U Aung Kyi, chairman of the anti-graft agency, said the Anti-Corruption Law as it stands now does not provide enough protection for whistleblowers.
The proposed law will also provide incentives for people to report corruption, he said.
“Providing incentives can encourage those who value honesty to face those who practise corruption in government,” said U Aung Kyi.
On Friday, a workshop was held in Nay Pyi Taw to discuss the draft law, entitled the Whistleblower Protection Bill.
Representatives from 31 organisations and ministries, including the commission, United Nations Office on Drugs and Crimes, and United Nations Development Programme, participated in the discussions and made suggestions on how the draft bill could be improved.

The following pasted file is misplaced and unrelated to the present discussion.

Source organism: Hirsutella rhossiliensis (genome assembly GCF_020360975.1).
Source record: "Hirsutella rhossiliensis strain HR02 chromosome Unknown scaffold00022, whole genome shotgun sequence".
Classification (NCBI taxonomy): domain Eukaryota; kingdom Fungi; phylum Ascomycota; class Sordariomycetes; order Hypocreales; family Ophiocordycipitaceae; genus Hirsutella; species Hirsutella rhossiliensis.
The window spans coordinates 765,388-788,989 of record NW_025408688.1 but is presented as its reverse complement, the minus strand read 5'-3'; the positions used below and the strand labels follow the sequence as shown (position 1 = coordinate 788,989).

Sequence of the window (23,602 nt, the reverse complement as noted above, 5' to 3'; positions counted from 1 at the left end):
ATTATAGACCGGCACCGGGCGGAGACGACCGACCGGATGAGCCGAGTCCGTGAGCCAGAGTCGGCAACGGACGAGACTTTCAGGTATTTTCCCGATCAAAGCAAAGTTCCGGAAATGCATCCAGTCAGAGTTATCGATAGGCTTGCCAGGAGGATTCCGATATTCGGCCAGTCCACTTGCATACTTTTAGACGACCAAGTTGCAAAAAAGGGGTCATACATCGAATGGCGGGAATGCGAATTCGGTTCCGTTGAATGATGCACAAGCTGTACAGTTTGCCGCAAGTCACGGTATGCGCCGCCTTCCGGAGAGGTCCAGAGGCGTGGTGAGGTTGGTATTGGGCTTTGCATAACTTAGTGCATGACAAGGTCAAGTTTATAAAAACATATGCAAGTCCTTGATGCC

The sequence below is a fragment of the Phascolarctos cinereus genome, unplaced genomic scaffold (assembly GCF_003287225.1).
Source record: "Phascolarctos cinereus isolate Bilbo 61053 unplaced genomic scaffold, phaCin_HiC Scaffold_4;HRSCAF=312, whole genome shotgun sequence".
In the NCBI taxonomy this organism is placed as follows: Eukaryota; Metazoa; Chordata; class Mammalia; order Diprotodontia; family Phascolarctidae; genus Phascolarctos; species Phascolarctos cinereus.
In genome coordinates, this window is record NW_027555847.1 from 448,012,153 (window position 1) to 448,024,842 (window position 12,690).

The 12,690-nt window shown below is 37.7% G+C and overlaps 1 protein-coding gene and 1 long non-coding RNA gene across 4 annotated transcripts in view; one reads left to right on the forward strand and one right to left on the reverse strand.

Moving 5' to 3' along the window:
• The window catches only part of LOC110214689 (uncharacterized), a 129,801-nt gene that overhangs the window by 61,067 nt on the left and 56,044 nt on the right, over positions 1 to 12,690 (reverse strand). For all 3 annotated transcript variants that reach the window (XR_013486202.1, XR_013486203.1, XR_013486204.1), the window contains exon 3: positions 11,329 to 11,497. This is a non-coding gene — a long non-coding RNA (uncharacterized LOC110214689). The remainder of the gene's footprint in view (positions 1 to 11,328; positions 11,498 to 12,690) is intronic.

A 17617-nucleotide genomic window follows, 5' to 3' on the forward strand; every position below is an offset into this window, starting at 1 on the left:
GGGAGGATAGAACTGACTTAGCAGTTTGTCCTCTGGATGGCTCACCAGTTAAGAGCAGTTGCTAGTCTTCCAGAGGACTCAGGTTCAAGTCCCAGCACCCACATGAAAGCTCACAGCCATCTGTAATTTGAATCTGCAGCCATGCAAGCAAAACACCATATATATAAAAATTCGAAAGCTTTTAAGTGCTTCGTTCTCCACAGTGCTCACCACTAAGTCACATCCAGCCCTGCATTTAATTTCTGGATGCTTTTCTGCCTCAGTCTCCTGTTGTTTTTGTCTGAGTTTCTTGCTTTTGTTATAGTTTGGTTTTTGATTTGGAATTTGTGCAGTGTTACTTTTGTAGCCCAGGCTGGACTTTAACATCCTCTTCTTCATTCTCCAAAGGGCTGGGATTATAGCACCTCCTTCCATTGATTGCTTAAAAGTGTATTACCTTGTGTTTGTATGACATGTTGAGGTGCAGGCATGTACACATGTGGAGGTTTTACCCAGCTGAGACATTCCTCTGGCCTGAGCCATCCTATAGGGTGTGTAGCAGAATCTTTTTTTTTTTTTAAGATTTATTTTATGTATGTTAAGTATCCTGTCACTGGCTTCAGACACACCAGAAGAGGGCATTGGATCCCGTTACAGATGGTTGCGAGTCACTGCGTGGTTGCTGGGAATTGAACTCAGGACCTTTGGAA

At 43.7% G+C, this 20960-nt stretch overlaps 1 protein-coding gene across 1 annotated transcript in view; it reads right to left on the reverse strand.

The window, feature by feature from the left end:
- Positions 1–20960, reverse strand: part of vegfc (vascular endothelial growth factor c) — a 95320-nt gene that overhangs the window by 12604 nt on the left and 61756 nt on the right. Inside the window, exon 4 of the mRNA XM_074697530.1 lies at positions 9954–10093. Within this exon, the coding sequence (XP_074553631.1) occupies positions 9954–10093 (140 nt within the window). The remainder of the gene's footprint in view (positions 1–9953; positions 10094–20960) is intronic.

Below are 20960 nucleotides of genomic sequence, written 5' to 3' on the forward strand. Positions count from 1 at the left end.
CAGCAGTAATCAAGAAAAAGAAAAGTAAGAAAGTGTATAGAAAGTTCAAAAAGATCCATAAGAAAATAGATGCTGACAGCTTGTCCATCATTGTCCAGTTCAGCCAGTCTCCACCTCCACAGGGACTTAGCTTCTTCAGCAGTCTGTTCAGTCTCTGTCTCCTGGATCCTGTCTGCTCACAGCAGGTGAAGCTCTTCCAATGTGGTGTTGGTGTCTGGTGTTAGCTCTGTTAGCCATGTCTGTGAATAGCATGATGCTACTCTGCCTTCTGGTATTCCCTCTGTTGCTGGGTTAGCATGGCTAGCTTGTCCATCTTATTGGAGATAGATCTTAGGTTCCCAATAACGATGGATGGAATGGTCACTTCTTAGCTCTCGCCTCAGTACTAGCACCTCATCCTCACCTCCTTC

Under the current law, action will be taken against graft cases that happened after 2013, and the commission is only able to take action if it receives complaint letters containing strong evidence.
Earlier in the month, U Aung Kyi admitted that more needs to be done to curb corruption in the bureaucracy, as there had been no significant decrease in graft, even though several cases had been filed against high-ranking officials.
The commission received over 10,000 complaints in 2018, five times more than the previous year.